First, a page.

- William Morrow & Company
A riveting story of American fighting men, Outlaw Platoon is Lieutenant Sean Parnell’s stunning personal account of the legendary U.S. Army’s 10th Mountain Division’s heroic stand in the mountains of Afghanistan.
Acclaimed for its vivid, poignant, and honest recreation of sixteen brutal months of nearly continuous battle in the deadly Hindu Kesh, Outlaw Platoon is a Band of Brothers or We Were Soldiers Once and Young for the early 21st century—an action-packed, highly emotional true story of enormous sacrifice and bravery.
A magnificent account of heroes, renegades, infidels, and brothers, it stands with Sebastian Junger’s War as one of the most important books to yet emerge from the heat, smoke, and fire of America’s War in Afghanistan.
Best-Selling Author Brad Thor Reviews Outlaw Platoon
How close can we get to really knowing what it’s like to succeed in combat? To fight, to survive—even thrive—while facing enemy fire every other day? To get on-the-job training in what it takes to be a strong, decisive commander? These are a few of the things that make Outlaw Platoon by Sean Parnell and John Bruning such a kick-ass read.
Two of the grittiest, most intense tales of courage and camaraderie under fire that I own are Black Hawk Down and Lone Survivor. Now I have a third: Outlaw Platoon. It’s the Black Hawk Down for the 21st Century. It is an absolutely gripping, edge-of-your-seat ride that follows these men when the fates foolishly attempt to stack the deck against them. This book has Hollywood blockbuster written all over it. But there’s much more than just the guns-blazing action. It is an epic tale of leadership, heroism, and the bond among warriors who ply their deadly trade with a deceivingly simple mandate—to kill the enemy and return home together alive. It’s an absolute must read!
Brad Thor Interviews Sean Parnell
Brad Thor: What was your first day like on the ground in Afghanistan’s eastern frontier?
Sean Parnell: The moment I arrived at Forward Operating Base Bermel, the insurgents attacked the base with rocket fire. They missed the FOB, but hit a local village, killing and wounding a number of children. The villagers rushed their injured to our front gate, and I ran to help. Our troops wanted to help all of the children, but the Afghan fathers insisted the boys be treated first. I grabbed a little girl anyways and sprinted for the aid station. She bled out in my arms as I ran.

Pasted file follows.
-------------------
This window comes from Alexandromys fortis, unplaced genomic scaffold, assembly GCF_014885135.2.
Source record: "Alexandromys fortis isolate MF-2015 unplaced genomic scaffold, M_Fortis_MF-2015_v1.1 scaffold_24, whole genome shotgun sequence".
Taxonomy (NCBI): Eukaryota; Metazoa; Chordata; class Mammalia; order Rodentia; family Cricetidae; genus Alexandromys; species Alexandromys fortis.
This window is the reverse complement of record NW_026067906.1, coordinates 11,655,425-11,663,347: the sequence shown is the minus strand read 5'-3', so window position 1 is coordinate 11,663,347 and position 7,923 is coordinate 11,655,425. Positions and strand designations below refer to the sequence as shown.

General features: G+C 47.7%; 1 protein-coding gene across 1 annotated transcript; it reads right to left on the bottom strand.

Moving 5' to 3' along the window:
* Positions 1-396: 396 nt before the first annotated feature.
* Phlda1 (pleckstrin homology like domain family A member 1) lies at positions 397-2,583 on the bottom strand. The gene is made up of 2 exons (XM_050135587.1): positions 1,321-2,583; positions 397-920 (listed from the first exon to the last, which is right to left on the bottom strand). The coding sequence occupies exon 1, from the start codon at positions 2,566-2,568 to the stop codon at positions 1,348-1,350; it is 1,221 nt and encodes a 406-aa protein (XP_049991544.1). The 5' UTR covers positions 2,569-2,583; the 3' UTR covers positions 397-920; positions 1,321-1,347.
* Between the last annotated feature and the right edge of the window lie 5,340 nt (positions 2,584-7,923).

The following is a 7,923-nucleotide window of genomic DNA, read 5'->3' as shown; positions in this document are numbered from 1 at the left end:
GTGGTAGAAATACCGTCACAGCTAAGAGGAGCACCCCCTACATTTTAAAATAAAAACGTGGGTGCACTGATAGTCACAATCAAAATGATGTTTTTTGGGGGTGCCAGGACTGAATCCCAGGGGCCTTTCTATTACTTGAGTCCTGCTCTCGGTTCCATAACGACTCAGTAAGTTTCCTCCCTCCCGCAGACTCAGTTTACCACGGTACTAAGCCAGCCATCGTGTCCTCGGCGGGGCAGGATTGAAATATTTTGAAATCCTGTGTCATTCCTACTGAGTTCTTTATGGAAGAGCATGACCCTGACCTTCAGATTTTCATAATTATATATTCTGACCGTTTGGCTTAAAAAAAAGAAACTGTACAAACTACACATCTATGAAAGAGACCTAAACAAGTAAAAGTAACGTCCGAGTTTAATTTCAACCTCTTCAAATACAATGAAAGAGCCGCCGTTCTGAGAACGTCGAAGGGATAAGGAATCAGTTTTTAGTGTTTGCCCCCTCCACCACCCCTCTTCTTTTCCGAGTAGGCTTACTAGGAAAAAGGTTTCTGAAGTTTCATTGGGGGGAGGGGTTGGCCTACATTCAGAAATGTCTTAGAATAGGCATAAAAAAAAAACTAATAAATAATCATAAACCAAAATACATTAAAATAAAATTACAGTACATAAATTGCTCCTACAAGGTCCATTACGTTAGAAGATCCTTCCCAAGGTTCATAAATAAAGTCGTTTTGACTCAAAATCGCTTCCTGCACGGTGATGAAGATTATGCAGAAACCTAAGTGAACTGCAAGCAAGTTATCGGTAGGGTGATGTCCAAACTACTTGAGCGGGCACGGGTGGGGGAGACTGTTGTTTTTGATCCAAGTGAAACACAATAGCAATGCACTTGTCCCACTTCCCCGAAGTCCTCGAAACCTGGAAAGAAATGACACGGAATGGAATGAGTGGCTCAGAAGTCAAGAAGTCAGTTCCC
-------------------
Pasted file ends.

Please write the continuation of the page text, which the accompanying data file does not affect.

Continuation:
That was my introduction to combat. All I was, all I had been, changed in that instant.
Thor: What surprised you about the enemy in Afghanistan?
Parnell: We found an enemy that wasn’t a bunch of farmers with leftover weapons, but one of the finest light infantry forces in the world. These fighters were brilliantly led, seasoned warriors. Some had spent their entire lives in combat—stretching back to the Soviet War in the 1980’s. They were elusive, heavily armed and extremely well equipped with the latest armor-piercing bullets, anti-tank weapons, body armor, and other gear essential to ground operations.
They also had no mercy. None. Their objective was to overrun an American platoon, behead everyone and stick our heads on stakes. In battle, we heard them on the radio ordering their teams to do this, and we saw the huge knives they carried for the task.
They did their best to overrun us three times. But we were better. Just barely.
Thor: Describe the bond forged in battle—the loyalty and bravery you saw and why you think that’s vital to success.
Parnell: During my 16 months in combat I saw the noblest aspects of the human spirit, thanks to the bond that developed among the men. We realized that the only way we could survive this crucible was to remain committed to each other. Not for ourselves, but to ensure that we would survive to see our loved ones back home again.
Thor: How would you describe the men in your platoon?
Parnell: In a word: unique. Our army mirrors the country it’s sworn to protect, and I think the Outlaws reflected America’s greatest strength: diversity. My men came from all walks of life. They believed in American exceptionalism with every fiber of their being. And if they were similar in any way, it was in this ideal.